EU-USA trade agreements negotiations

José Manuel Durão Barroso
José Manuel Durão Barroso (Photo credit: Wikipedia)

USA is the first export destination for EU’s food and drink products: the value of these trades in 2012 amounted to € 13.6 bn.

So it is understandable the interest to an agreement on both sides of the ocean, and the enthusiasm for the formal launch of negotiations announced at the G8 summit in Northern Ireland. The Transatlantic Trade and Investment Partnership (TTIP) could bring great benefits, both in terms of economic growth, and employment.
The President of the European Commission, José Manuel Barroso, said:

“We intend to move forward fast. We can say that neither of us will give up content for the sake of speed, but we intend to make rapid progress. I’d rather see the core challenge, moving our regulatory regime closer, and addressing the harmful effect of behind-the-border trade barriers. Huge economics benefits are expected from reducing red tape, avoiding divergent regulations for the future. The potential economic gains for the EU are estimated at around € 120 billion a year. And the real beauty of this deal is that it will offer real returns of around € 545 per average household in Europe almost for free. This makes it the cheapest stimulus package one can imagine”.

These are the reactions of FoodDrinkEurope President, Jesús Serafín Pérez:

“Europe’s food and drink industry welcomes the formal launch of trade negotiations between the European Union and the United States. We particularly welcome President Barroso’s announcement that the parties will look at ways to ‘reduce red tape and avoid divergent regulations for the future’. As Europe’s largest manufacturing industry, and the world’s largest exporter and importer of food and drink products, we look forward to playing an active role and providing input to the negotiations on this Agreement, which has the potential to drive growth and facilitate access to a major export market, thereby generating new opportunities for Europe’s food and drink manufacturers”.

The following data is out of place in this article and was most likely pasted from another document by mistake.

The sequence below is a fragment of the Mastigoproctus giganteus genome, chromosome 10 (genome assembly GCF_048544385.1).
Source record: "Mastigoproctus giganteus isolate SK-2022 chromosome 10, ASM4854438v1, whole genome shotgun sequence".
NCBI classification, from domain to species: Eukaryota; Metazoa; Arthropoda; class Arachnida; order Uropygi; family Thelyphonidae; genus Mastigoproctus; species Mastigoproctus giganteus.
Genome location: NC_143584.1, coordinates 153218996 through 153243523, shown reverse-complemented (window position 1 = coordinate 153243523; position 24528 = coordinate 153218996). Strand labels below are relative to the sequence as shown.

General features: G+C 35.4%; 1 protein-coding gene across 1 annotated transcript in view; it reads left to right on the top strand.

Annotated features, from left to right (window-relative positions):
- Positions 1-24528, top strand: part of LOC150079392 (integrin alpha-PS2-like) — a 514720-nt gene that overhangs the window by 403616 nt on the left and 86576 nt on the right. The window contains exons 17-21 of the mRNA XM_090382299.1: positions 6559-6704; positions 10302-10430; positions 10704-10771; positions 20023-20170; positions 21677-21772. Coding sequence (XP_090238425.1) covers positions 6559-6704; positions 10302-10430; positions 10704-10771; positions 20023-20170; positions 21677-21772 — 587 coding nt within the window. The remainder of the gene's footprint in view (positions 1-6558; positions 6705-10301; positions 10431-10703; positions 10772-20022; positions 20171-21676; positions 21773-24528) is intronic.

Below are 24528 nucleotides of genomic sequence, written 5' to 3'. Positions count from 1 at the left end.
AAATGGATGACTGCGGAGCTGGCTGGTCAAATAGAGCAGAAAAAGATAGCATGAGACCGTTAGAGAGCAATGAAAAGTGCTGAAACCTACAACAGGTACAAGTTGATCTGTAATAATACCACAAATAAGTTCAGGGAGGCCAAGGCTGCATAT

David Cameron said the deal would be the biggest in history and was a “once in a generation prize” he was determined to seize.

“There is no more powerful way to achieve that than by boosting trade and there’s no better way than by launching these negotiations on a landmark deal between the European Union and the United States of America, a deal that could add as much as £100 billion to the EU economy, £80 billion to the US economy and as much as £85 billion to the rest of the world”.

He added: “We are talking about what could be the biggest bilateral trade deal in history. A deal that will have a greater impact than all the other trade deals on the table put together.”

However several regulatory barriers remain: just think about the different positions about the hormone treated beef meat.

An example of the cooperation between EU and US could be the recent bilateral cooperation arrangement on organic equivalence. The EU and U.S. have recognised each other’s organic production rules and control systems as equivalent under their respective rules. This type of recognition, also referred to as an “equivalence arrangement”, means that organic products certified to the USDA organic or European Union (EU) organic standards may be sold and labelled as organic in both the U.S. and the EU. As long as the operation is certified by a USDA-accredited certifying agent or an EU Member State recognised control body or control authority, this recognition eliminates the need for EU organic operators to have a separate certification to the U.S. standards (NOP) and vice versa.

The first round of negotiations it will be in Washington on July 8th and the process is expected to take up to two years.

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